PAYDAY: GM's Rick Wagoner Drives Away with $20M Retirement
Critic Calls Multi-Million Package "Perfect Example" of Frustration with
By MICHELLE LEDER and JUSTIN ROOD
March 30, 2009—
Rick Wagoner will leave his post as CEO of bailed-out General Motors
with a $20 million retirement package, the company's financial filings show.
Although the Treasury Department has barred GM from paying severance to
Wagoner or any other senior executive, Wagoner is eligible to collect
millions in retirement benefits from his former employer, according to
the documents reviewed by ABC News.
The Obama administration asked for Wagoner to resign Sunday, as part of
its restructuring of the auto industry. President Obama said this
morning that forcing Wagoner out indicated it was a time for new leadership.
Under Wagoner's leadership, GM lost tens of billions of dollars, took
billions in taxpayer-financed aid, and cut tens of thousands of jobs,
including announced plans to cut 47,000 employees by the end of 2009.
Wagoner's Private Jet Trip to Washington
Wagoner was one of the three auto industry CEOs who inflamed
Congressional ire by flying to Washington in private jets to ask for
taxpayers to bail out their beleaguered businesses. They returned a
month later in hybrid cars.
Upon his departure, Wagoner becomes eligible for both a "Salaried
Retirement Plan" and an "Executive Retirement Plan" with General Motors.
The combined value of the plans at the end of last year was $20.2
million, according to the company's filings with the SEC, although
compensation experts said his age -- 56 -- may make him ineligible for
the entire amount.
"Most of that will be paid out as an annuity over five years, the
remainder is a small lifetime annuity," GM spokeswoman Julie M. Gibson
said in an email earlier today. But in a subsequent "clarification"
email after this story published, Gibson said that the terms of
Wagoner's final compensation were not yet hammered out. "Specifics on
any compensation entitled to, or actually paid to Mr. Wagoner are still
being reviewed," she wrote.
"I think it's another perfect example of why there's so much frustration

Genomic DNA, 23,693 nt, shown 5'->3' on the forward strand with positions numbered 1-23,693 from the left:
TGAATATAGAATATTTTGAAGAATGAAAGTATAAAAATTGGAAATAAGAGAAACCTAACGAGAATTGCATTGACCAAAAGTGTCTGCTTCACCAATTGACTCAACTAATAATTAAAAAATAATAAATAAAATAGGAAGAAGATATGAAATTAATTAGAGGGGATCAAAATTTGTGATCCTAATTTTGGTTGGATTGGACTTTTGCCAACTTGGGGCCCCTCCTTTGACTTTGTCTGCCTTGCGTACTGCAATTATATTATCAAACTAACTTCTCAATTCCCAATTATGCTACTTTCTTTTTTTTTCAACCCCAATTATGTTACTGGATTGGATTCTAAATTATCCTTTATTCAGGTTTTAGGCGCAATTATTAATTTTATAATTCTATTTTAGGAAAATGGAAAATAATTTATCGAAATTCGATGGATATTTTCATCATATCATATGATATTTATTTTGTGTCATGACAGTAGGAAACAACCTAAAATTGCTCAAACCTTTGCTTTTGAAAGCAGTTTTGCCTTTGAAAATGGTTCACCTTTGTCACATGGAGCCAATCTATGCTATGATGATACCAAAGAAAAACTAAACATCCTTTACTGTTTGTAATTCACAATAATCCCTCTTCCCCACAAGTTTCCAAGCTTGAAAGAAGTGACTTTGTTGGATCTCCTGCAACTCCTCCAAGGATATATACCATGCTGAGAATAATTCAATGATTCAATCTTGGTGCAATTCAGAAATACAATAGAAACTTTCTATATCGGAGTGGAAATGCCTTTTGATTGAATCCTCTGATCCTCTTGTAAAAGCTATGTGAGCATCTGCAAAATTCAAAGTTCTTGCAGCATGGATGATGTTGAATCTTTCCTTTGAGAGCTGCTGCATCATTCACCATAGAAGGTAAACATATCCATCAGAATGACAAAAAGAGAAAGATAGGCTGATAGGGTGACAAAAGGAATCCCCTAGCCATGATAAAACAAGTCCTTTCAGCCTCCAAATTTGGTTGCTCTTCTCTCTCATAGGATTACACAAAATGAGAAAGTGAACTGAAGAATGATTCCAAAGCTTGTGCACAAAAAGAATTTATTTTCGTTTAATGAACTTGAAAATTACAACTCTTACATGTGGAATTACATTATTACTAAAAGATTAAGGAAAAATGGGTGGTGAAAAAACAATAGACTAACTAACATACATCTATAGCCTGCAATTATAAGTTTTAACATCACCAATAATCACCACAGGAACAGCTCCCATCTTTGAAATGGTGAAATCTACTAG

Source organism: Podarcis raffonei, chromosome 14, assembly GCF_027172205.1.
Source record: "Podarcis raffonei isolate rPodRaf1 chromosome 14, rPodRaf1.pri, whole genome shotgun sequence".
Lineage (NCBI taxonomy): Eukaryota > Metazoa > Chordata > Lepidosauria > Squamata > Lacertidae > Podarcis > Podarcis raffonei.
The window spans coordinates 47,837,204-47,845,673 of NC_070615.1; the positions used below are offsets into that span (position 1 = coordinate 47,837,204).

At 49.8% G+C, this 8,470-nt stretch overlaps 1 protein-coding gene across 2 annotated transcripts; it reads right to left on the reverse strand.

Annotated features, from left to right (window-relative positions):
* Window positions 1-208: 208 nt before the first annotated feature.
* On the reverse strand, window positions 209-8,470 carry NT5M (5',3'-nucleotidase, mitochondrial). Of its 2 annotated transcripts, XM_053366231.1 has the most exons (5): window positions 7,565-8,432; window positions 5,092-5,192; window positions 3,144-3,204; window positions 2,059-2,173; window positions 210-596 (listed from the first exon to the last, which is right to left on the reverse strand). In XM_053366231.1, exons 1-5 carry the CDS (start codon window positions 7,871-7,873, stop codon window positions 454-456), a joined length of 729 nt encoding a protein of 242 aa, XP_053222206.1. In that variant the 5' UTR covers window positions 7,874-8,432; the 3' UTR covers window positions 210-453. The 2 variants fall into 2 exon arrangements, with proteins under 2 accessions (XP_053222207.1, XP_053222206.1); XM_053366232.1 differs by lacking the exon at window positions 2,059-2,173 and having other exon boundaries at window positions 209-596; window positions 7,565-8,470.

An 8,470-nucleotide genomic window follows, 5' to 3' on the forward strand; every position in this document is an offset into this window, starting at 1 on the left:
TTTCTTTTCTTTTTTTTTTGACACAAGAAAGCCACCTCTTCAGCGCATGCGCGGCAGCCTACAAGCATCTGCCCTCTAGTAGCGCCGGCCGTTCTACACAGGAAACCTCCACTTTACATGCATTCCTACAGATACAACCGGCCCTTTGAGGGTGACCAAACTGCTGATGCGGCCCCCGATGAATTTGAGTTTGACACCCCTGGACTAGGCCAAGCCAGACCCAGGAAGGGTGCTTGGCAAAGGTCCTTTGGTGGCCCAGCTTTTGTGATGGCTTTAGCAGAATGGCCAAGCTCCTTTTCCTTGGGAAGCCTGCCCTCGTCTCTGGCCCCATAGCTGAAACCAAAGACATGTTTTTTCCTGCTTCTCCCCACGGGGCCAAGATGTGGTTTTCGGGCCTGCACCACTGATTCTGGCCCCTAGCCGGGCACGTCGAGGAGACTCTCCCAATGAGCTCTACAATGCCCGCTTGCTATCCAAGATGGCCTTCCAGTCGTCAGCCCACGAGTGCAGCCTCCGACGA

among working people," said Tiffany Ten Eyck of Labor Notes, a
Detroit-based independent publication covering unions. "I wouldn't mind
retiring out of an industry in crisis with a $20 million package."
GM has received billions in loans from the U.S. Treasury Department, and
recently asked for billions more. Under its agreement with Treasury, it
cannot pay severance fees to senior executives. That ban does not appear
to apply to retirement benefits, however.
After Wagoner's Private Jet Trip to DC, GM Sells Luxury Fleet
Wagoner began his career at GM in 1977, working as an analyst for its
New York treasurer's office. Wagoner was promoted to several positions
within the company, including managerial roles in Europe and South
America, before being named CEO in 2000.
Wagoner received compensation topping $63 million during his tenure as a
GM executive from 1992 through 2008, according to an analysis of company
data by compensation analysts Equilar, Inc.
Last November, ABC News cameras spotted Wagoner in Washington, D.C.
arriving on GM's $36 million luxury aircraft. He had come to the
nation's capital to tell members of Congress that the company was
burning through cash, and needed over $10 billion in U.S. taxpayer funds
to stay afloat.
In a followup visit to Washington in December, Wagoner arrived in a
Chevy Malibu hybrid. GM announced plans to sell its corporate luxury jet
fleet that same month.